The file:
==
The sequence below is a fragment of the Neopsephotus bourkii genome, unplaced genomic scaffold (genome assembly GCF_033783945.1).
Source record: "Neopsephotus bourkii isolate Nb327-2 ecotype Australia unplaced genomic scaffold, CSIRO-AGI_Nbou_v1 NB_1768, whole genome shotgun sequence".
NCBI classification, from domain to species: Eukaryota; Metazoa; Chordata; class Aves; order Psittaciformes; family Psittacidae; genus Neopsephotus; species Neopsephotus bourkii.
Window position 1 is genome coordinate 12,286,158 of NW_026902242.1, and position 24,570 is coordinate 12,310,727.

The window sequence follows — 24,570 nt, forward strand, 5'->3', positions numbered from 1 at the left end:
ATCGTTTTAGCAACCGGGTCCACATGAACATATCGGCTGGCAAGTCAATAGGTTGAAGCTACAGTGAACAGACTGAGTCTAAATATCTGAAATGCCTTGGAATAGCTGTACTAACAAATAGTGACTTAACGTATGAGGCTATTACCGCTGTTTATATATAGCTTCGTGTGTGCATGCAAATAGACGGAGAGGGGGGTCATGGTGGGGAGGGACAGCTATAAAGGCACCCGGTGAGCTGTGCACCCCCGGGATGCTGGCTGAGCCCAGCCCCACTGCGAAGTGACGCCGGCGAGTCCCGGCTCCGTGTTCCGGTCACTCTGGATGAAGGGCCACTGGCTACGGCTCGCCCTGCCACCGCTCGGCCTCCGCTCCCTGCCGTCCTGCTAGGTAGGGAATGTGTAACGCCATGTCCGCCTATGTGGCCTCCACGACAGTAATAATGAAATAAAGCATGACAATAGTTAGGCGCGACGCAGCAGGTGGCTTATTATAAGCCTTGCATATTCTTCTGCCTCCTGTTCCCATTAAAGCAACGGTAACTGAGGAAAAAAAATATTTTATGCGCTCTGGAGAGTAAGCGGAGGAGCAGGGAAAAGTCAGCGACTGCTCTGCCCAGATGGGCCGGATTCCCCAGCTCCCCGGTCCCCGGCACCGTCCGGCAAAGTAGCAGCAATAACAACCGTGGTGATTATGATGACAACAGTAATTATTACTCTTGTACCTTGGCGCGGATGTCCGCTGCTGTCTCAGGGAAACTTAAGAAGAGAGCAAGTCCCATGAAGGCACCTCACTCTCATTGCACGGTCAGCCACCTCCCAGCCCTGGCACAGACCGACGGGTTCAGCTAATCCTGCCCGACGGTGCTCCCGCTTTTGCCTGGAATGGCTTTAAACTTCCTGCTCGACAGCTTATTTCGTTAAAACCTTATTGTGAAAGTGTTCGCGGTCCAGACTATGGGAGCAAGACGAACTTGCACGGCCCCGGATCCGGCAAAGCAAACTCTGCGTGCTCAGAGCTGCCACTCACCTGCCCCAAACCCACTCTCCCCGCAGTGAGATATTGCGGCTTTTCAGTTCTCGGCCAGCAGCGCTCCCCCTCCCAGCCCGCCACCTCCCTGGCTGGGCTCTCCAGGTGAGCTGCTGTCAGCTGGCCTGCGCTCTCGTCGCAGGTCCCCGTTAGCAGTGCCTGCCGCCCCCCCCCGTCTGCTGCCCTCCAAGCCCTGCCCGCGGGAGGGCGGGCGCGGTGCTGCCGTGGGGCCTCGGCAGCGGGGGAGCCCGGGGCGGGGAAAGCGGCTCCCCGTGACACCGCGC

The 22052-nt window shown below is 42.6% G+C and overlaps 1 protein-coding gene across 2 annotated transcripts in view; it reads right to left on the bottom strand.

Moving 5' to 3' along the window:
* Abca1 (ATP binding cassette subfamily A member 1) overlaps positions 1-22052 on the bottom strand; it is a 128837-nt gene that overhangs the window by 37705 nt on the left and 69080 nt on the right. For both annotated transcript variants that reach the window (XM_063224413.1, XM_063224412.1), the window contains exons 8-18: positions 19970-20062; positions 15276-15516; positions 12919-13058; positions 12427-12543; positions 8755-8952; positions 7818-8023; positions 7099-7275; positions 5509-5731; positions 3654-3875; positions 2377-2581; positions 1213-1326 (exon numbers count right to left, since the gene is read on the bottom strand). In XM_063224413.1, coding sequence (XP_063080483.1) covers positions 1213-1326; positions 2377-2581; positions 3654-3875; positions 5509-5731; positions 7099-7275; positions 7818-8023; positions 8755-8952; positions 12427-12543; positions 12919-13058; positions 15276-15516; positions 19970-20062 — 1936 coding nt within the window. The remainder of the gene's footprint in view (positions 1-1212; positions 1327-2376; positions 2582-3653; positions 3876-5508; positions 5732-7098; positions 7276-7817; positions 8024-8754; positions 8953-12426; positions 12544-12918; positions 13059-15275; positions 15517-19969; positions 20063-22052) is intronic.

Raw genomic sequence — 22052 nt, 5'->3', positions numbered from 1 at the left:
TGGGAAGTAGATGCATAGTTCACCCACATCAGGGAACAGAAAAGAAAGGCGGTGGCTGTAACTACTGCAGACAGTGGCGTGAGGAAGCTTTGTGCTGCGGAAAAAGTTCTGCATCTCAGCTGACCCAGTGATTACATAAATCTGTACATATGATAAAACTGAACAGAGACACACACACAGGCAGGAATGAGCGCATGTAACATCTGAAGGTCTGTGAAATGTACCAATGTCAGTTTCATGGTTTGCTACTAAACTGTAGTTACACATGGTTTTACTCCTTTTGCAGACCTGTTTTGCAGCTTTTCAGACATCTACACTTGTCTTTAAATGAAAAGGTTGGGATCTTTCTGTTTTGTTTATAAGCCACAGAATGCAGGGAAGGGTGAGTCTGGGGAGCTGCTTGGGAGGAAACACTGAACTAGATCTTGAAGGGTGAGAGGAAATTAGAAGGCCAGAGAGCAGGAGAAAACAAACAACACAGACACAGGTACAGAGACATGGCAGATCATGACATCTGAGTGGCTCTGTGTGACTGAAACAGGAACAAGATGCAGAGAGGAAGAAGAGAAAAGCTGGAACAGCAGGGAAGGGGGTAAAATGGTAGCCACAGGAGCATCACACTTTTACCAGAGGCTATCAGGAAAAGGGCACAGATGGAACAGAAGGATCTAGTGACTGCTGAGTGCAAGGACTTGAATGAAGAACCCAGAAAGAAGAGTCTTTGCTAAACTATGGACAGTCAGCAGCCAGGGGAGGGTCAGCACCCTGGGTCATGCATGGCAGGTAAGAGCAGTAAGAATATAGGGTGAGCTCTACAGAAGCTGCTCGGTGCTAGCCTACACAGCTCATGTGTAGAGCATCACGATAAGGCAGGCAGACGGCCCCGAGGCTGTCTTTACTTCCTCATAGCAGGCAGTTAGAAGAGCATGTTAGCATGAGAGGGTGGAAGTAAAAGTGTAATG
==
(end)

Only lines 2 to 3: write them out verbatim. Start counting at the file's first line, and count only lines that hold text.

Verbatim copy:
Source record: "Neopsephotus bourkii isolate Nb327-2 ecotype Australia unplaced genomic scaffold, CSIRO-AGI_Nbou_v1 NB_1768, whole genome shotgun sequence".
NCBI classification, from domain to species: Eukaryota; Metazoa; Chordata; class Aves; order Psittaciformes; family Psittacidae; genus Neopsephotus; species Neopsephotus bourkii.